A few words on Charles

The Washington Post Sunday - - THE WORLD - KATH­LEEN PARKER kath­leen­parker@wash­post.com

Charles Krautham­mer, a man who has beaten un­be­liev­able odds and over­come ob­sta­cles that would de­feat most mor­tals, has fi­nally en­coun­tered one foe over which he says he can’t claim vic­tory.

In a note to read­ers on Fri­day, he an­nounced that he has only a few weeks to live fol­low­ing a bat­tle with cancer.

The no­bil­ity with which Charles has con­ducted his life was, as ever, ap­par­ent in his brief note. With his cus­tom­ary writer’s con­ci­sion and his physi­cian’s pre­ci­sion, he ex­plained his cir­cum­stances with­out sen­ti­men­tal­ity. A tu­mor had been re­moved from his ab­domen early on, he re­ported, and though his prospects for re­cov­ery had seemed good for a while, the cancer re­turned and is mov­ing rapidly.

Most peo­ple don’t get to say good­bye, and al­most none as elo­quently. He thanked all who have helped him along the way, in­clud­ing col­leagues, as well as his read­ers and tele­vi­sion view­ers, “who have made my ca­reer pos­si­ble and given con­se­quence to my life’s work.”

In the fi­nal two para­graphs, Charles summed up his life and prin­ci­ples: “I be­lieve that the pur­suit of truth and right ideas through hon­est de­bate and rig­or­ous ar­gu­ment is a noble un­der­tak­ing. I am grate­ful to have played a small role in the con­ver­sa­tions that have helped guide this ex­tra­or­di­nary na­tion’s des­tiny.

“I leave this life with no re­grets. It was a won­der­ful life — full and com­plete with the great loves and great en­deav­ors that make it worth liv­ing. I am sad to leave, but I leave with the knowl­edge that I lived the life that I in­tended.”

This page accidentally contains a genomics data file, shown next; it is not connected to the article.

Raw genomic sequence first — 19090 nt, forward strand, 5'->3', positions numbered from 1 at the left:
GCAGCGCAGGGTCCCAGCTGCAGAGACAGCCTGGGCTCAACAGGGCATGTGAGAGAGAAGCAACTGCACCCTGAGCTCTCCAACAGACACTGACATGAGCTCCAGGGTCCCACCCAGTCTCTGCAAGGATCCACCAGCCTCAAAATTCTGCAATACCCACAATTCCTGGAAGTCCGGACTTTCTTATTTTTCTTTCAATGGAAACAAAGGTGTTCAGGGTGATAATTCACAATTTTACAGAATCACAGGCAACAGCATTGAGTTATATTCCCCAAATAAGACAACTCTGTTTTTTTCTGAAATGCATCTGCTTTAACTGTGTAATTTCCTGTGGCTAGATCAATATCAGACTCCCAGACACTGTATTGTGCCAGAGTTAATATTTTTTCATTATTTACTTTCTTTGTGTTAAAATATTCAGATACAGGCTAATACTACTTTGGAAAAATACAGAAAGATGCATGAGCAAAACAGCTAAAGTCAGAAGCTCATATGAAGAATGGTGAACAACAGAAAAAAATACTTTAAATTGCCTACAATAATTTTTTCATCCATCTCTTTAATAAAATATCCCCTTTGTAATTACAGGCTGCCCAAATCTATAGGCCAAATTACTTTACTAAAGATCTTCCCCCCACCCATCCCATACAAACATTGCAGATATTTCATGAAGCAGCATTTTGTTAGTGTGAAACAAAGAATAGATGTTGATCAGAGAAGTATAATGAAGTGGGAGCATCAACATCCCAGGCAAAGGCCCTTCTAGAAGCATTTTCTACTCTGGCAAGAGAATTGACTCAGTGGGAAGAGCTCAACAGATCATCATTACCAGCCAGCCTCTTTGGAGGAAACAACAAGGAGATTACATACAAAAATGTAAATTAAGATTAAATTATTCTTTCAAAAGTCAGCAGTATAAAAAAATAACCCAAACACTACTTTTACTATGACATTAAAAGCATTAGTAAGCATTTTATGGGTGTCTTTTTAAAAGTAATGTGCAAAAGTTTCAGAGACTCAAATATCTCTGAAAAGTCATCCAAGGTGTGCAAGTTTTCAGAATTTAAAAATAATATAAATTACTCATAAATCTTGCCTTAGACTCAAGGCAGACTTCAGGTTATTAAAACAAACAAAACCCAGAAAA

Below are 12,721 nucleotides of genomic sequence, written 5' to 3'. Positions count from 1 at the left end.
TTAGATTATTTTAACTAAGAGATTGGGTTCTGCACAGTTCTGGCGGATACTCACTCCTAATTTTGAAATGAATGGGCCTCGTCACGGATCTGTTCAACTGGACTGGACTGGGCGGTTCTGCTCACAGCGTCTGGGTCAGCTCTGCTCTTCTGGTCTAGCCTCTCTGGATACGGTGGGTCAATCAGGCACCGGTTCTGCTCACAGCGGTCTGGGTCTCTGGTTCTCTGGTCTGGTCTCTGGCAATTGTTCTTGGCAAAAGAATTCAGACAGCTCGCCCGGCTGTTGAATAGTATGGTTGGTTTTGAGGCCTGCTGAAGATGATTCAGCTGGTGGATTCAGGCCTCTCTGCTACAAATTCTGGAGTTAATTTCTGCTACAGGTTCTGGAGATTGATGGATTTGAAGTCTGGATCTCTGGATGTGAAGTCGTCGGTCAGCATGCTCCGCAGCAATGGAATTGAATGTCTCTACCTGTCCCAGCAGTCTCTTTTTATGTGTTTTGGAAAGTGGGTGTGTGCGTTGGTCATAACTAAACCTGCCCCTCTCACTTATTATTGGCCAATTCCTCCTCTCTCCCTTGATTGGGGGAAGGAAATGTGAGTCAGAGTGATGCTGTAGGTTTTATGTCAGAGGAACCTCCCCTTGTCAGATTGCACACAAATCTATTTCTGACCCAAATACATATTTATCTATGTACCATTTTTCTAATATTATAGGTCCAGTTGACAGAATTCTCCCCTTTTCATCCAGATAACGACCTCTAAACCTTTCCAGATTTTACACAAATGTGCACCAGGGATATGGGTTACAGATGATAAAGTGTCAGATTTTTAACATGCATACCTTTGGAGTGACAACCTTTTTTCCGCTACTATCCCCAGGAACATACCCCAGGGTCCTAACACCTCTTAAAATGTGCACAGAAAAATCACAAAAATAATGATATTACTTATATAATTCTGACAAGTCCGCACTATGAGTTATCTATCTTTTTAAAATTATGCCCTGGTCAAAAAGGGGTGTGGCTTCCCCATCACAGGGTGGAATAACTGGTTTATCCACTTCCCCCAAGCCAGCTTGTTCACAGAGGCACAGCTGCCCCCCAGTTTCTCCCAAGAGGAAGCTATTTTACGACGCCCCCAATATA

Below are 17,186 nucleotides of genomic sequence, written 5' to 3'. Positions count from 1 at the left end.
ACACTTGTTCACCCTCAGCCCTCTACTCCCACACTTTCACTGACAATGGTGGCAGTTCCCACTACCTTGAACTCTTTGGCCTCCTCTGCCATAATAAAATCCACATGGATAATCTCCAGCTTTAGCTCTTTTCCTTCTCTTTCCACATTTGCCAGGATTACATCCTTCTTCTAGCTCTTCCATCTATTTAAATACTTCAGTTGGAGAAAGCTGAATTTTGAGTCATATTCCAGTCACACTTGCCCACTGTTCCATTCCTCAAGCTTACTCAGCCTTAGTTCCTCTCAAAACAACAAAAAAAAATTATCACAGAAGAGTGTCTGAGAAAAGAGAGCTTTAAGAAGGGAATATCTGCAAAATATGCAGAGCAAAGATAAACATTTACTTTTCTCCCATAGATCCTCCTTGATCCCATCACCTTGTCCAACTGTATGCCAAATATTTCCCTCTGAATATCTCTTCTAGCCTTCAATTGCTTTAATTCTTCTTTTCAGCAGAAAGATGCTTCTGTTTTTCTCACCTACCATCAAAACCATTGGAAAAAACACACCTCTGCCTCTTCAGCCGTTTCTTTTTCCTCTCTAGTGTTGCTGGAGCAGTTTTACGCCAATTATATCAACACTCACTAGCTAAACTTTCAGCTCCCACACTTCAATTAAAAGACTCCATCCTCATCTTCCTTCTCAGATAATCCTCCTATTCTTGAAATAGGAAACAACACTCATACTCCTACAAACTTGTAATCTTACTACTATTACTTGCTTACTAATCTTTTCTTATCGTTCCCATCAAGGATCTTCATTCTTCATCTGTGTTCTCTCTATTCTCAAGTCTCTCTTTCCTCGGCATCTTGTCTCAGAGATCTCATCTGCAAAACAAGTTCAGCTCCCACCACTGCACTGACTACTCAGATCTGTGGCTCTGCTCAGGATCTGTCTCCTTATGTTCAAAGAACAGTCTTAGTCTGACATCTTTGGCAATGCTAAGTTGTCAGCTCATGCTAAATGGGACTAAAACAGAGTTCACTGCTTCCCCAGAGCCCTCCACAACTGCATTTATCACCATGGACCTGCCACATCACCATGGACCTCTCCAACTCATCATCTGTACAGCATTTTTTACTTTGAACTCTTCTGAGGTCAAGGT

Any­one read­ing those words must be think­ing the same: I hope I can say that some­day. Of course, some­day is any day, as Charles learned at age 22 when a div­ing ac­ci­dent left him par­a­lyzed from the neck down.

Un­de­terred, he com­pleted med­i­cal school and be­came a psy­chi­a­trist. Charles later re­counted that pro­fes­sors came to his room and pro­jected his lessons on the ceil­ing over the bed where he lay.

He went to work in govern­ment and then po­lit­i­cal com­men­tary, cast­ing a dis­pas­sion­ate eye on the world around us. Whether in writ­ing or on TV, it never seemed as though Charles had a per­sonal ax to grind. Be­tween his calm de­meanor and a prob­ing in­tel­lect, he seemed most like an an­thro­pol­o­gist re­mark­ing upon the fas­ci­nat­ing be­hav­iors of an indige­nous peo­ple.

I was a reg­u­lar Krautham­mer reader be­fore I knew him. I ad­mired him not only be­cause I of­ten agreed with him but also be­cause of his inim­itable style and the flow of his logic. There are very few writ­ers — much less doctors — who can write with the art­ful­ness that Charles brought to his col­umn. Nor are there many de­baters who could match wits with him.

When I think of Charles, sev­eral fond mem­o­ries come to mind. First, he is a con­sum­mate gen­tle­man. He is warm, af­fec­tion­ate and funny. Once, when we were both at the White House to­ward the end of the Ge­orge W. Bush ad­min­is­tra­tion, he said to me, “We bet­ter en­joy this, be­cause I have a feel­ing it’ll be the last time we’ll see the in­side of this place.” Barack Obama had just been elected.

As it turned out, we did see each other in­side the White House again not long after when Obama in­vited us, among oth­ers, to an off-the-record meet­ing. I re­mem­ber noth­ing about it other than Charles’s wry smile, the one that of­ten found his face and al­lowed him to say every­thing with­out ut­ter­ing a word.

An­other time we were both in­vited to the White House, I was stalled at the se­cu­rity gate, un­able to con­vince the guards that I should be al­lowed to pass. As I was about to leave in frus­tra­tion, Charles pulled up in his van, winked at me and said to the guard, who ob­vi­ously knew Charles well: “She’s with me.” Call­ing out to me, he said, “C’mon, I’ll give you a ride.”

I was as tick­led as any girl’s ever been when the coolest guy in the class shows her the slight­est at­ten­tion. This is how I’ll al­ways re­mem­ber you, Charles, if you’re read­ing this — as the smartest, hand­somest, most dig­ni­fied gen­tle­man and scholar ever to wield a pen in the pur­suit of truth and right ideas.

It is in­com­pre­hen­si­ble that you are soon to leave us, but I’m not at all sur­prised that God would need a good shrink.

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